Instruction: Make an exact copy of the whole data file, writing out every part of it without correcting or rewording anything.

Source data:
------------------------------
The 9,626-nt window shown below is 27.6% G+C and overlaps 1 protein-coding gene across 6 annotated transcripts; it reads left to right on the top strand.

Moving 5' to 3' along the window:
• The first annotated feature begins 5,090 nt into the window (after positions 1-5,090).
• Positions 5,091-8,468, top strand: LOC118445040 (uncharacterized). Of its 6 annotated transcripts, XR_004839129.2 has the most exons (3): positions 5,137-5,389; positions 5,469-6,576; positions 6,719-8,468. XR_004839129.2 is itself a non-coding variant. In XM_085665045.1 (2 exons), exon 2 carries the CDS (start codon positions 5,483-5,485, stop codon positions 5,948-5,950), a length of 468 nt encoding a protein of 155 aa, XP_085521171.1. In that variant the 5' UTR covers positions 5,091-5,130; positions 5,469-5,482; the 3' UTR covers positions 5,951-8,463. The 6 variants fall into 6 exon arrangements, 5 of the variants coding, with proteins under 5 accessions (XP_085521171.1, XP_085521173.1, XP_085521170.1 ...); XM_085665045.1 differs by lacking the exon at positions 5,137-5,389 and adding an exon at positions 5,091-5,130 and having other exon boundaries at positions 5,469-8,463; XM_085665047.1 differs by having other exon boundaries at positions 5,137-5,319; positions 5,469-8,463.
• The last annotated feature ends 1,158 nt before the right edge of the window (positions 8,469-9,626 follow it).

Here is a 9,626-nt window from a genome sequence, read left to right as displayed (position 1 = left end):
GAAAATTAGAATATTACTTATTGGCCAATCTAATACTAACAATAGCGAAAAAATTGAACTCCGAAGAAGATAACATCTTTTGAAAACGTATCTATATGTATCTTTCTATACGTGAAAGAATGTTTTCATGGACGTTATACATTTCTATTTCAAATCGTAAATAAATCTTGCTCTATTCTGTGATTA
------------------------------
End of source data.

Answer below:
The 9,626-nt window shown below is 27.6% G+C and overlaps 1 protein-coding gene across 6 annotated transcripts; it reads left to right on the top strand.

Moving 5' to 3' along the window:
• The first annotated feature begins 5,090 nt into the window (after positions 1-5,090).
• Positions 5,091-8,468, top strand: LOC118445040 (uncharacterized). Of its 6 annotated transcripts, XR_004839129.2 has the most exons (3): positions 5,137-5,389; positions 5,469-6,576; positions 6,719-8,468. XR_004839129.2 is itself a non-coding variant. In XM_085665045.1 (2 exons), exon 2 carries the CDS (start codon positions 5,483-5,485, stop codon positions 5,948-5,950), a length of 468 nt encoding a protein of 155 aa, XP_085521171.1. In that variant the 5' UTR covers positions 5,091-5,130; positions 5,469-5,482; the 3' UTR covers positions 5,951-8,463. The 6 variants fall into 6 exon arrangements, 5 of the variants coding, with proteins under 5 accessions (XP_085521171.1, XP_085521173.1, XP_085521170.1 ...); XM_085665045.1 differs by lacking the exon at positions 5,137-5,389 and adding an exon at positions 5,091-5,130 and having other exon boundaries at positions 5,469-8,463; XM_085665047.1 differs by having other exon boundaries at positions 5,137-5,319; positions 5,469-8,463.
• The last annotated feature ends 1,158 nt before the right edge of the window (positions 8,469-9,626 follow it).

Here is a 9,626-nt window from a genome sequence, read left to right as displayed (position 1 = left end):
GAAAATTAGAATATTACTTATTGGCCAATCTAATACTAACAATAGCGAAAAAATTGAACTCCGAAGAAGATAACATCTTTTGAAAACGTATCTATATGTATCTTTCTATACGTGAAAGAATGTTTTCATGGACGTTATACATTTCTATTTCAAATCGTAAATAAATCTTGCTCTATTCTGTGATTA